Cole had lost his way due to relying on the money. So, whereas on previous tracks like Love Me Not where he said, “made it through the fame and never got too jaded,” things changed slightly.
Coming up to Cole’s last song, Love Yourz (by far the emotional take of the night), Cole wants to give the people something to hold onto and so in a speech he leaves [with] a huge reminder.
All of this is what culminated to the position Cole is in now; where he finally came to a realization and now believes that the key to happiness is “Real Genuine Motherfucking Love. Not that Hollywood shit” ~ Note To Self.
After wrapping up the performance of the album, Cole quickly came back to the stage to follow up with an encore of Can’t Get Enough, Work Out, Crooked Smile, and Power Trip. The main let-down, I think, was that, between the line-up laid potential performances of collaborative cuts like, I Need That by Cozz & Bas, Bitchez by Cole, Bas & Omen, Sparks Will Fly by Cole & Jhené, Looking For Trouble by Cole & Push. Me personally – I’d have preferred those maybe over the other tracks listed above in the encore; for, I’d seen those at Cole’s other live shows at least 3 times. It would have been nice to see the stage shared between them all. Almost like an all-star line up thing – each of them doing their thing.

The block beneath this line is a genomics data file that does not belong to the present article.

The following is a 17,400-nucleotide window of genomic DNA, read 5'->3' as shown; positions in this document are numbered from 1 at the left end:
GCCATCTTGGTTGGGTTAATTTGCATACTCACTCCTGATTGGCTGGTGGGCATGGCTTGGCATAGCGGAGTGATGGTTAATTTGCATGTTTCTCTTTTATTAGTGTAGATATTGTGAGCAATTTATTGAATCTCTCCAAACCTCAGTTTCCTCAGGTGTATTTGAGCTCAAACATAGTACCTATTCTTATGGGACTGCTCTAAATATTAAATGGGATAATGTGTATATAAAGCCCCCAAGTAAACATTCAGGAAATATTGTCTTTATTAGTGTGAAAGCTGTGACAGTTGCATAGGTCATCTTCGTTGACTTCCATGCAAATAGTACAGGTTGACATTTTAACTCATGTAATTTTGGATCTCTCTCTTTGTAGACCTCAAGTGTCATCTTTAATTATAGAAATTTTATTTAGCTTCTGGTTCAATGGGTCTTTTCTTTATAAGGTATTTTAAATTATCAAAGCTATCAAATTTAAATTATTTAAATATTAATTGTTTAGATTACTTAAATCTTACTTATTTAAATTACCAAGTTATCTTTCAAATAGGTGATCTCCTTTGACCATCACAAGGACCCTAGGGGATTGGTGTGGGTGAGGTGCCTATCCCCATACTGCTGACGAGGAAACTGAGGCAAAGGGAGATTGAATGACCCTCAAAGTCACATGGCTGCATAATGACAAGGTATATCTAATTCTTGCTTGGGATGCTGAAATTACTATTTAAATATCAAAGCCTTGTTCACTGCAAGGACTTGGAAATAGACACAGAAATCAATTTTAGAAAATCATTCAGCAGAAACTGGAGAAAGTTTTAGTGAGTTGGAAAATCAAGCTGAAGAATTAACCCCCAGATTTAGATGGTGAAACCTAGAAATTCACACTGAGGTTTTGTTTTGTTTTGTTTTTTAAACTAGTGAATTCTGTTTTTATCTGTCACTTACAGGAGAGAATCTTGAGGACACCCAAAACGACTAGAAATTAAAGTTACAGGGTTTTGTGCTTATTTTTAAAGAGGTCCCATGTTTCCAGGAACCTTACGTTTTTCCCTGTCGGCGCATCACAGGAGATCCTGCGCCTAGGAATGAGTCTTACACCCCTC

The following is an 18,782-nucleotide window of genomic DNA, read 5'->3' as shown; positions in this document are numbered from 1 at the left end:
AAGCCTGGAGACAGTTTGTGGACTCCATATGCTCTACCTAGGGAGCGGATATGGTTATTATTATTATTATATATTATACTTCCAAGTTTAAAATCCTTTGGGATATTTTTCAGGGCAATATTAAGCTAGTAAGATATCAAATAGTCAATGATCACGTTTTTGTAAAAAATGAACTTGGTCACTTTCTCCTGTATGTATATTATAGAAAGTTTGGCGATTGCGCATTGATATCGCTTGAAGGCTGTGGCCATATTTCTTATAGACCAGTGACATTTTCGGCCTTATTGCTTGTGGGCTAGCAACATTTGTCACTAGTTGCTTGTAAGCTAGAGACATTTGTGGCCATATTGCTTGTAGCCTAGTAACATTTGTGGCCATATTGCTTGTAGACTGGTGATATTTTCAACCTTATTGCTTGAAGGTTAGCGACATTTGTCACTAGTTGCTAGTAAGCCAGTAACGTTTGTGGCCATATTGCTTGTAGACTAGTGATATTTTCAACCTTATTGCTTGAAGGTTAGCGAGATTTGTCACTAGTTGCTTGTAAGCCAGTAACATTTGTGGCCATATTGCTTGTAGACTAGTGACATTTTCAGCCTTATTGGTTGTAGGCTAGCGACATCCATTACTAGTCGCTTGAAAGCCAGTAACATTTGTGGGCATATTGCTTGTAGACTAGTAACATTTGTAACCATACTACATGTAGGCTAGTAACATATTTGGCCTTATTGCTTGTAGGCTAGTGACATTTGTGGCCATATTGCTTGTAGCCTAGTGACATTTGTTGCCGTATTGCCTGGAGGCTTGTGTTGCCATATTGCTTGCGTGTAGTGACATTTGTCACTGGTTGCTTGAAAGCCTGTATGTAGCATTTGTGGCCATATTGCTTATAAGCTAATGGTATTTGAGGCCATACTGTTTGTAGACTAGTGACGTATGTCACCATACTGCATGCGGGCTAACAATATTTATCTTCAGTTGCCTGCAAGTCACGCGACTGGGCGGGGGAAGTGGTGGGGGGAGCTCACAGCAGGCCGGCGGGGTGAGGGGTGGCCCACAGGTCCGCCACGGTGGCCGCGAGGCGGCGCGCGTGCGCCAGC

I often (previously before the concert) found myself asking which is Cole’s best and most complete album, not to stick them up against each other but I did sway towards Born Sinner until after the concert. Hearing the whole of 2014 Forest Hills Drive in its entirety and feeling it on a scale of live performance, as far as that goes – for music to convert like that from audio to on stage the way it did is truly what is remarkable to me – and, this album did indeed come full circle. I see now that he’s solidified his spot that he doesn’t even want, and he did it the right way this time – after all the guilt, feeling like he may have sold out, he won really by staying true to himself and proved that if you stay real, eventually you will prevail.
Tickets for Act III of the Forest Hills Drive Tour are available at Dreamville.com/events
Thank you for reading.